The venerable British rockers hit the U.S. with special guests in tow, a half-century after they formed in 1962.
NEW YORK — It sure didn't feel like a farewell.
The Rolling Stones — average age 68-plus, if you're counting — were in rollicking form as they rocked the Barclays Center in Brooklyn for 2½ hours Saturday night, their first U.S. show on a mini-tour marking a mind-boggling 50 years as a rock band.
And although every time the Stones tour, the inevitable questions arise, — whether it's "The Last Time," to quote one of their songs — there was no sign that anything is ending anytime soon.
"People say, why do you keep doing this?" mused 69-year-old Mick Jagger, the band's impossibly energetic frontman, before launching into "Brown Sugar." ''Why do you keep touring, coming back? The answer is, you're the reason we're doing this. Thank you for buying our records and coming to our shows for the last 50 years."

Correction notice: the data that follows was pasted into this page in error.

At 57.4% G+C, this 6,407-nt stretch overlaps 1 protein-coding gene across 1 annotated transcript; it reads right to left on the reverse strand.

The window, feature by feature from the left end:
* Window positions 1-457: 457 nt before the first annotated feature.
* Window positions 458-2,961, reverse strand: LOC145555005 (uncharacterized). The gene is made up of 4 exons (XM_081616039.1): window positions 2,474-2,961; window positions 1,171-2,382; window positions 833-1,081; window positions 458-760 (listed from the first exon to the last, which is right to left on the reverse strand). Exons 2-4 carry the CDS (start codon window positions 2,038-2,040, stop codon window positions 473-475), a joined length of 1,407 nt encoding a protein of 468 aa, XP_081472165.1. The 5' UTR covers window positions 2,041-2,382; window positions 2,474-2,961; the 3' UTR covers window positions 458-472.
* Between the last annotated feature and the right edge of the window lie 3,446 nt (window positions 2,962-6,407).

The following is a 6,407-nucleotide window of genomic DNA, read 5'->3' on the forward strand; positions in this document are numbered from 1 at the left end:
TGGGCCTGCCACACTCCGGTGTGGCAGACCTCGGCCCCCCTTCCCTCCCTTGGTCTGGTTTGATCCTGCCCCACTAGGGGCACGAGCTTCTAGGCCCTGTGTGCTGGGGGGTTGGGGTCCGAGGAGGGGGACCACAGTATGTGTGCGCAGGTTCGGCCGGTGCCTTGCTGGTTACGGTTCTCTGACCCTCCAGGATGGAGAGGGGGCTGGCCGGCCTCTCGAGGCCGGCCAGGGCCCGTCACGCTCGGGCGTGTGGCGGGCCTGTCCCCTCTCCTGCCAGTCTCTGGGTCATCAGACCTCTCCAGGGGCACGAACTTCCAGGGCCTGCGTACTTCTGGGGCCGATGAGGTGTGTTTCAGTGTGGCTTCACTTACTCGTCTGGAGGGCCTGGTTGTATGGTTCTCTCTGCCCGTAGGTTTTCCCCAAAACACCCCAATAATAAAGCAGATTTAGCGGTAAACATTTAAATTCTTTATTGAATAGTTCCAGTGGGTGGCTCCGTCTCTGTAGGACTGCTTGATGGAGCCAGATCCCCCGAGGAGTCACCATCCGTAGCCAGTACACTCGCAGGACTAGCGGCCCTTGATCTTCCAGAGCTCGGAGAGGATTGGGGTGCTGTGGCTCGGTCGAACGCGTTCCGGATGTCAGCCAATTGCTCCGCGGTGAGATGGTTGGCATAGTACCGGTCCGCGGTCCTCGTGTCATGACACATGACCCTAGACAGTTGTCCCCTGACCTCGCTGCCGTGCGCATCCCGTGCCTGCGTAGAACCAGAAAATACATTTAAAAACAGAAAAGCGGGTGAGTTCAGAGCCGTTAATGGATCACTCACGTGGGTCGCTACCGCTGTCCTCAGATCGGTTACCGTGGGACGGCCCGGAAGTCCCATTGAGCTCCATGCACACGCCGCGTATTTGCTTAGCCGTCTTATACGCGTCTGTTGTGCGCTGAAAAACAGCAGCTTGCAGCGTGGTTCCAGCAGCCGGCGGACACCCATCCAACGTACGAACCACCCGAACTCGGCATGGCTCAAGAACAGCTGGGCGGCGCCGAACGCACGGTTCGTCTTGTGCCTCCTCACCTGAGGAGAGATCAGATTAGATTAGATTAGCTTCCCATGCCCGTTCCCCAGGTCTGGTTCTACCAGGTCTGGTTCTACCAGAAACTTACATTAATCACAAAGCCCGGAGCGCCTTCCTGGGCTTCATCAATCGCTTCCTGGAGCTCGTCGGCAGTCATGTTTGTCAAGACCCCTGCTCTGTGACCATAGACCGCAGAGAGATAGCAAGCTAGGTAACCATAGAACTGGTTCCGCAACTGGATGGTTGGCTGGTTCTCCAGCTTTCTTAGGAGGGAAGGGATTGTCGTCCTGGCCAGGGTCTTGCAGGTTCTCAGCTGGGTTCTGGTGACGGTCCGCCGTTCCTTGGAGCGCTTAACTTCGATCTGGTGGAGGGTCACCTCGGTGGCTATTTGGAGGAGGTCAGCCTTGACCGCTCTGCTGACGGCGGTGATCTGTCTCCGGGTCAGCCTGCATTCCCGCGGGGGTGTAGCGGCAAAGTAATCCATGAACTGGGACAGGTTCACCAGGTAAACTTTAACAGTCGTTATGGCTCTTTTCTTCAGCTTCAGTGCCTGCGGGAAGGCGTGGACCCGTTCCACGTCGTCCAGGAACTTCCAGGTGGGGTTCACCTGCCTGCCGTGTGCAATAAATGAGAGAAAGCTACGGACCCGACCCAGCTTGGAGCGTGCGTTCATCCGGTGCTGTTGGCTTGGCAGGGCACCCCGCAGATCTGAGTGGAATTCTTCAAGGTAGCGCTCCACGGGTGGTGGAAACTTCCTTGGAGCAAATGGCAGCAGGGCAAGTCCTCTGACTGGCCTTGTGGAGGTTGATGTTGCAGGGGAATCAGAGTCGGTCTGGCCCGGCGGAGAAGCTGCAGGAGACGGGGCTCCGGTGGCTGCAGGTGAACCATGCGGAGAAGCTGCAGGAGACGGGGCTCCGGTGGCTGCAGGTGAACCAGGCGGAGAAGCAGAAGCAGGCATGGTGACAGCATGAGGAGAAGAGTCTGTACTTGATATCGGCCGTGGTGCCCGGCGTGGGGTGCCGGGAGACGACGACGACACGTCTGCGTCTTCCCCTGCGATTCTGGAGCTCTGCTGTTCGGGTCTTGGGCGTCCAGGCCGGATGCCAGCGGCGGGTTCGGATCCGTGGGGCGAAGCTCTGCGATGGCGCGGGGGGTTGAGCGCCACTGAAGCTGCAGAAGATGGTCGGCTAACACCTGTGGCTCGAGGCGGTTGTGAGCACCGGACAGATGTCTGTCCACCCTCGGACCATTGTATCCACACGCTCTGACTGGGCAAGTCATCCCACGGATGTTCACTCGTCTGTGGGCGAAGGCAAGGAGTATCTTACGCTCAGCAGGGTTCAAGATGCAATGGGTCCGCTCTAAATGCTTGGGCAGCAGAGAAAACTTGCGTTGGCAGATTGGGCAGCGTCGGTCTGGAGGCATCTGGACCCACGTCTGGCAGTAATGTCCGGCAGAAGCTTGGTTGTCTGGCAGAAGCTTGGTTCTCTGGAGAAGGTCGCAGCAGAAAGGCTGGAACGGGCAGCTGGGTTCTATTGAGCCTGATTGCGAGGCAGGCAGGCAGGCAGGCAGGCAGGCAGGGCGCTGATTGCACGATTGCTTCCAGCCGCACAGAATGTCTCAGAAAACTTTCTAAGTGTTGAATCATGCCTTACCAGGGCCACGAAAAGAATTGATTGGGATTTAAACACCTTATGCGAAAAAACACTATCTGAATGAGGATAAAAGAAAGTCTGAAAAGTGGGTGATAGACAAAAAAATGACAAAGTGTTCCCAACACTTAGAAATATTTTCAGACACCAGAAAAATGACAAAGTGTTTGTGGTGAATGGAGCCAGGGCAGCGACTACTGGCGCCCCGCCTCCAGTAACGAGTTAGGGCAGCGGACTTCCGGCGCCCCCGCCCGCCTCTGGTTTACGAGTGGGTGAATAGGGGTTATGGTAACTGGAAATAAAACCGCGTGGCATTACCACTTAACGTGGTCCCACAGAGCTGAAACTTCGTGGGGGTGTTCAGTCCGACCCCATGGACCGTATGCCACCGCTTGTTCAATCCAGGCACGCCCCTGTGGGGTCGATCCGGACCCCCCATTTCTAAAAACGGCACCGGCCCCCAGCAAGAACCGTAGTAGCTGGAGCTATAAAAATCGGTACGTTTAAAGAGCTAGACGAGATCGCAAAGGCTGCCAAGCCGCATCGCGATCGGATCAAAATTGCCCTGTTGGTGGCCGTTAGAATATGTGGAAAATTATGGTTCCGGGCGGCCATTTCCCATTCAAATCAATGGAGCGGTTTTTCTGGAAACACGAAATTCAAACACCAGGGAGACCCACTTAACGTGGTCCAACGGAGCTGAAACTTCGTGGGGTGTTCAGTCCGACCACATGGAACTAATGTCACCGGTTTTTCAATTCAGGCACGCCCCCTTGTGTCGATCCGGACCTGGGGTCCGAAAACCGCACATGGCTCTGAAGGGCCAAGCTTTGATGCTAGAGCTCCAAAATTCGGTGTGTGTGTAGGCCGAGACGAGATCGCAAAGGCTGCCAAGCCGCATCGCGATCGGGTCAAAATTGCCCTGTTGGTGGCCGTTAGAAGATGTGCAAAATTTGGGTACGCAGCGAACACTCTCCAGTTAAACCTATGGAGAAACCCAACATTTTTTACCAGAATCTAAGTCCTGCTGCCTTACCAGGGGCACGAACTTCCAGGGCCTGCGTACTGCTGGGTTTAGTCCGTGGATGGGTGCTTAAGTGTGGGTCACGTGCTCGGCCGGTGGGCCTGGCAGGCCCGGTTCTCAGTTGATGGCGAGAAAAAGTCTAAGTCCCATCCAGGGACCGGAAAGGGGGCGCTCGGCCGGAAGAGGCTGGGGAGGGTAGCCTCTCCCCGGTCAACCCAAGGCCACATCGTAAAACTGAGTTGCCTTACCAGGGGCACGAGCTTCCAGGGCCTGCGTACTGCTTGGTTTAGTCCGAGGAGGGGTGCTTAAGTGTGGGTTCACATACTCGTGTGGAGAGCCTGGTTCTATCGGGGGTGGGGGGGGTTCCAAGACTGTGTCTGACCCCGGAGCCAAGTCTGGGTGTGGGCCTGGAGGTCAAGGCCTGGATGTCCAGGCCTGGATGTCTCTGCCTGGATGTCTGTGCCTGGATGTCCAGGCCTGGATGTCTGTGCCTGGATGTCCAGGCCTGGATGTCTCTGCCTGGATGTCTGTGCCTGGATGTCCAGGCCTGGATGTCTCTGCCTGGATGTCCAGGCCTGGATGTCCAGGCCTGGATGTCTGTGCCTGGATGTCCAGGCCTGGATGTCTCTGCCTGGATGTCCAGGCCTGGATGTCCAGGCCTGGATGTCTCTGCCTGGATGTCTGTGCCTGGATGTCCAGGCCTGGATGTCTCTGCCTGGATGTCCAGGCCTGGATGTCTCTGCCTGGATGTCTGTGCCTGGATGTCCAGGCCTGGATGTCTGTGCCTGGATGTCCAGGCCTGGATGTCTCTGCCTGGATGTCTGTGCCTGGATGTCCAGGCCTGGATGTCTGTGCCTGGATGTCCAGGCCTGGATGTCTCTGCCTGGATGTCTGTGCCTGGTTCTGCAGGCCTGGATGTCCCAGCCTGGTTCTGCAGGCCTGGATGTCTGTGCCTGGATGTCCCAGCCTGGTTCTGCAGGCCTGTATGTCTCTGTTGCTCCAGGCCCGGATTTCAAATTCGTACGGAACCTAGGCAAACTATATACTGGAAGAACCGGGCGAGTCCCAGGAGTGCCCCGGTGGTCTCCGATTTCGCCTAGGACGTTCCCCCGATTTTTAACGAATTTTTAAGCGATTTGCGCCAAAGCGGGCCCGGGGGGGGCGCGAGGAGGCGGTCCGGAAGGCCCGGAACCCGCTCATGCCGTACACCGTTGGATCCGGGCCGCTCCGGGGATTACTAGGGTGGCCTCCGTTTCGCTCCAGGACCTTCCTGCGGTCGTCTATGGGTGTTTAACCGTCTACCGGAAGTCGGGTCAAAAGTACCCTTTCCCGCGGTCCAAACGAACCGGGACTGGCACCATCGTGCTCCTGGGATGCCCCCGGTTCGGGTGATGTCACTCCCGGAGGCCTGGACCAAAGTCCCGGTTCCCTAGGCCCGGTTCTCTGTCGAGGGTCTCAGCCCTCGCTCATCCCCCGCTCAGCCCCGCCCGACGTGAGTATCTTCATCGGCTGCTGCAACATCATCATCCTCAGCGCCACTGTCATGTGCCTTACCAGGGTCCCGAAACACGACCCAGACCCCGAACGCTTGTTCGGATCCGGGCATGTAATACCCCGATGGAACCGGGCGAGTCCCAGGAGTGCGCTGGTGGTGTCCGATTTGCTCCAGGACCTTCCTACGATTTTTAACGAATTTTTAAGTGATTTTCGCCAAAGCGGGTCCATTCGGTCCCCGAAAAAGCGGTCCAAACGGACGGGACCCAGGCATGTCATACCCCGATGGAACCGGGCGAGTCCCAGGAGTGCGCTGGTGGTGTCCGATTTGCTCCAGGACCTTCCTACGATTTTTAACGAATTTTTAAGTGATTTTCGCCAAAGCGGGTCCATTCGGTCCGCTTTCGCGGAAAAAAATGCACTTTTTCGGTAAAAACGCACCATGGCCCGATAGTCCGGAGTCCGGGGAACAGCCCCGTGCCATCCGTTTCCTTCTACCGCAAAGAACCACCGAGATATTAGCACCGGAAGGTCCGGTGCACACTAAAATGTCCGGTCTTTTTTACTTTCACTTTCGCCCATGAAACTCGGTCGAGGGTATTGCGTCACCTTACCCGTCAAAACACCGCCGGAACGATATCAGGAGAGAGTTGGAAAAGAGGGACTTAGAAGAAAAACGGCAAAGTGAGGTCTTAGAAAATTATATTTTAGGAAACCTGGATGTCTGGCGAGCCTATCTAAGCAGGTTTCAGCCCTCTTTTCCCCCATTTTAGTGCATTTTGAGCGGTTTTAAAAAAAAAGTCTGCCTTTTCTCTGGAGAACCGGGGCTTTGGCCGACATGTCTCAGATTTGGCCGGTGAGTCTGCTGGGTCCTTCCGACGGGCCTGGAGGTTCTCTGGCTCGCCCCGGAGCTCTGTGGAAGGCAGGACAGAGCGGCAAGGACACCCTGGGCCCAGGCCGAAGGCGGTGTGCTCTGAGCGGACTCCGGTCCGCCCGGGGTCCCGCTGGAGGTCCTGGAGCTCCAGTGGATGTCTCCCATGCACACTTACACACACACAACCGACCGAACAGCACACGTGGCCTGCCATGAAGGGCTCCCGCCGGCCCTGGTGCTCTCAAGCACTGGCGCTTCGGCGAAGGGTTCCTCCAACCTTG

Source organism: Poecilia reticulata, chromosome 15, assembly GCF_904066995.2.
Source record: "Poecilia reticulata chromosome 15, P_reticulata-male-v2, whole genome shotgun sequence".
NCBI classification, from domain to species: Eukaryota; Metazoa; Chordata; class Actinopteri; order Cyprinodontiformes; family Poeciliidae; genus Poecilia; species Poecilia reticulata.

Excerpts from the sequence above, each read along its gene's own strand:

Jagger was in fine form, with strong vocals and his usual swagger — strutting, jogging, skipping and pumping his arms like a man half his age. And though he briefly donned a flamboyant feathered black cape for "Sympathy for the Devil" and later, some red-sequined tails, he was mostly content to prowl the stage in a tight black T-shirt and trousers.
The band's guitarists, the brilliant Keith Richards and Ronnie Wood, alternated searing solos and occasionally ventured onto a stage extension that brought them closer to the crowd. The now-gray Richards, wearing a red bandana, exuded the easy familiarity of a favorite uncle: "While we wait for Ronnie," he said at one point, "I'll wish you happy holidays." Watts, the dapper drummer in a simple black T-shirt, smiled frequently at his band mates.